Menem Abandons Race For Argentine Presidency
Kirchner, a Rival Peronist, to Be Named President-Elect
By Brian Byrnes
Special to The Washington Post
BUENOS AIRES, May 14 -- After days of intense speculation and a countrywide
media frenzy, Carlos Menem, the flamboyant former president of Argentina,
withdrew today from the presidential runoff election scheduled for Sunday.
Menem's decision clears the way for Nestor Kirchner, governor of the oil-rich Patagonian province of Santa Cruz, to assume the presidency on May 25.
"This was a completely crooked election, against liberty and democracy,"
Menem told reporters outside the governor's residence in his home town
of La Rioja. "But
on Monday we will begin to work again."
The announcement by Menem, 72, was seen as a last-ditch effort to avoid
an embarrassing defeat in the Sunday election. Opinion polls showed Menem
Kirchner by 40 percentage points; Menem has never lost an election.
The decision followed a week of speculation on whether Menem would abandon
his candidacy. On Tuesday he canceled public appearances; this morning
he left his
campaign headquarters in Buenos Aires and flew to La Rioja.
Menem finished first among a field of five major candidates in a first
round of polling on April 27, despite accusations of corruption that plagued
presidency from 1989 to 1999.
Kirchner's surge in public opinion polls was credited in large part
to the endorsement of caretaker president Eduardo Duhalde, who has enormous
clout in the
populous Buenos Aires province and worked hard to promote Kirchner, while also working to take votes away from Menem, his archrival in the splintered Peronist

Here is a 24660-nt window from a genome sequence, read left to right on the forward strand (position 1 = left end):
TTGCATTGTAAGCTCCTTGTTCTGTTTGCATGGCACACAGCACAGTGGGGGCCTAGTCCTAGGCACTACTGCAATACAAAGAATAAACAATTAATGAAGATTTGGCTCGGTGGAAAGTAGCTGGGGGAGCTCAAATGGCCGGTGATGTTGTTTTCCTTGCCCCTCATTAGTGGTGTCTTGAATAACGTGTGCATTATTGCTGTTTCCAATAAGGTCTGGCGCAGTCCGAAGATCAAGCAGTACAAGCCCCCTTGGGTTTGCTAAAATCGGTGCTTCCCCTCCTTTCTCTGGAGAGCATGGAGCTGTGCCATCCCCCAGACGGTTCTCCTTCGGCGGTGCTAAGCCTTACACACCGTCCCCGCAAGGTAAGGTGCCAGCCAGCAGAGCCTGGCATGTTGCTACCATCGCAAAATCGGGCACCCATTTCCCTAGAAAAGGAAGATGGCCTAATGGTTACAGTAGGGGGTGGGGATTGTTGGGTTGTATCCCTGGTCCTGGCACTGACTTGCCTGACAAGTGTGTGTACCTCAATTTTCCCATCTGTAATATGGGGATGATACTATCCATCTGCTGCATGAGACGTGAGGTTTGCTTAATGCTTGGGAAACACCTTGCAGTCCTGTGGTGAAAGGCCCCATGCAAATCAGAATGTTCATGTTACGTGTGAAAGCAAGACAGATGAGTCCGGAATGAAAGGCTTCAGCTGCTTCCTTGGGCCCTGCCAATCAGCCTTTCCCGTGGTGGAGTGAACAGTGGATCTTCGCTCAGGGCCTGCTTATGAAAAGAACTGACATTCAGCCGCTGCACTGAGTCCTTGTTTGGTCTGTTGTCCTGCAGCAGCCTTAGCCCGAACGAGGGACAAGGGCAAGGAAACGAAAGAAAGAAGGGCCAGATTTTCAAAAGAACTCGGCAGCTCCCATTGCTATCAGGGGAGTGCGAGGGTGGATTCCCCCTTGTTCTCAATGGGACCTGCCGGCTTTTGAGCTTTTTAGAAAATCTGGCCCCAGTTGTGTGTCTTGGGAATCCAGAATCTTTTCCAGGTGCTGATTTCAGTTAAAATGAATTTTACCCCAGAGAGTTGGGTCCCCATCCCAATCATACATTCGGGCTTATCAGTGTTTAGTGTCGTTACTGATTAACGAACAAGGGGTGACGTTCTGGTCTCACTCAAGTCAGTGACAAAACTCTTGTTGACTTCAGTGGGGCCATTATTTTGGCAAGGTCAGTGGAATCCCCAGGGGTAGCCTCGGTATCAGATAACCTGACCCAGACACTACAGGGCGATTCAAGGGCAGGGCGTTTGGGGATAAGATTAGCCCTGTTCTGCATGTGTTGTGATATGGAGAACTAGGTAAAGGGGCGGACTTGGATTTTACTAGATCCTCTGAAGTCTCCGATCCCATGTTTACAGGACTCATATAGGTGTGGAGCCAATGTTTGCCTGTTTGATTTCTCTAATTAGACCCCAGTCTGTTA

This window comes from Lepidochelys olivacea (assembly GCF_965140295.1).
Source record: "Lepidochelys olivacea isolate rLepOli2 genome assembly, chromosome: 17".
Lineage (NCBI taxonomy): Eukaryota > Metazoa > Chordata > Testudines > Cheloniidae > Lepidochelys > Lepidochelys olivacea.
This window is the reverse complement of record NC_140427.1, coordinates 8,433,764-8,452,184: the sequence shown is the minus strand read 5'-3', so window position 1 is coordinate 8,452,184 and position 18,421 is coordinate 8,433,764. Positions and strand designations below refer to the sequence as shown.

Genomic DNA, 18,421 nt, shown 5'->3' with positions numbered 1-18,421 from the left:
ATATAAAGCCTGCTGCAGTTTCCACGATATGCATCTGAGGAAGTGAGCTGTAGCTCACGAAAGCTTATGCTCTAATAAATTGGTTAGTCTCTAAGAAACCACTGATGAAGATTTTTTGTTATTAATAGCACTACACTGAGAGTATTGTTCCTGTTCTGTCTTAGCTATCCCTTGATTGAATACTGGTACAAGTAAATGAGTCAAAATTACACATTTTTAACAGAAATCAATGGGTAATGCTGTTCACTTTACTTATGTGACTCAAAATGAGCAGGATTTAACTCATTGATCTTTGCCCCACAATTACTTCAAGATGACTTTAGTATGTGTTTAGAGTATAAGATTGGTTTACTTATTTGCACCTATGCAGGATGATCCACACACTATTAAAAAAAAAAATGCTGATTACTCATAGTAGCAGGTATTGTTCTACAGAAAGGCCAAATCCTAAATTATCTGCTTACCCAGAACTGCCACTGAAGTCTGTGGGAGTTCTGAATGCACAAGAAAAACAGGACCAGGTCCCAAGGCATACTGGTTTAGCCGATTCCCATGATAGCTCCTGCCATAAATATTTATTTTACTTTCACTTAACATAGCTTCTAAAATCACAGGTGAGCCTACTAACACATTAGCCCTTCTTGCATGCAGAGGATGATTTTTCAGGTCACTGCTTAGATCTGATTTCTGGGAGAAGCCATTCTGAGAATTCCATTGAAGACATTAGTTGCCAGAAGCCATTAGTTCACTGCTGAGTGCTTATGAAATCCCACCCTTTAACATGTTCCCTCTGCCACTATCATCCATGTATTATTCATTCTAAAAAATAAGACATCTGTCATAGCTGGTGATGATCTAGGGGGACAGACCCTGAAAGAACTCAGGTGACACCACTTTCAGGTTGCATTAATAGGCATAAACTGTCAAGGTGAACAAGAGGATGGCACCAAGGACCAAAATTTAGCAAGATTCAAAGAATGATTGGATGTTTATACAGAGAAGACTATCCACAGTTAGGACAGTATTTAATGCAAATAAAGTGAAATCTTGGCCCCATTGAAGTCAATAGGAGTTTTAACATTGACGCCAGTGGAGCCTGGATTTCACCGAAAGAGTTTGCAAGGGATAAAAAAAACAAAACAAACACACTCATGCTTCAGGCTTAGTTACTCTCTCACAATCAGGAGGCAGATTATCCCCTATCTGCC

"Everybody knows that Kirchner was going to win and everybody knows
that Menem is quitting because he has no chance of winning Sunday's election,"
Carlos Gervasoni, an Argentine political scientist. "Now I think Kirchner will be seen as successful, in that he succeeded in actually defeating Menem, not electorally,
but just pushing him out of the race."
Speaking before supporters and journalists at a Buenos Aires hotel today,
Kirchner, also from the Peronist Party, criticized Menem's prolonged posturing,
Menem "stole the people's right to vote. He has ridiculed Argentina in front of the world."
Under Argentine electoral law, Menem's formal withdrawal will make Kirchner
the president-elect by default. After taking the presidential oath, Kirchner,
expected to follow many of the economic policies put in place by Duhalde. He also is expected to retain Roberto Lavagna as economy minister.
"The consequences are not going to be significant, particularly because
the International Monetary Fund, the World Bank, the Inter-American Development
[President Luis Inacio Lula da Silva] in Brazil and [President Ricardo] Lagos in Chile, everybody is supporting the possible government of Kirchner, so there is going
to be wide support of this," said Jose Nun, an Argentine political scientist.
During the campaign, Kirchner has criticized the influence of foreign
corporations and other international institutions. He spoke today of solving
crisis from within.
"We will have to construct a different country, one with humility, but with a firm attitude," he said.
Many Argentines expressed dismay over the chaos caused by Menem's last-minute
withdrawal. Some said he undermined Argentine hopes for a smooth electoral
process after two years of political and economic uncertainty. The country defaulted on a portion of its $141 billion debt in December 2001 as it slid into a deeper
recession, and sharply devalued the peso. In the political and social turmoil that followed, the president resigned and was followed by a rapid succession of
appointed leaders before Duhalde took office.
"This kind of charade was irresponsible," said Gonzalo Schapira Toobe, 36, a businessman who voted for Menem in the first round of balloting in April.
"Kirchner only has the support of the anti-Menem people now, but later on he will face severe criticism and have lots of problems to solve on his own," he said.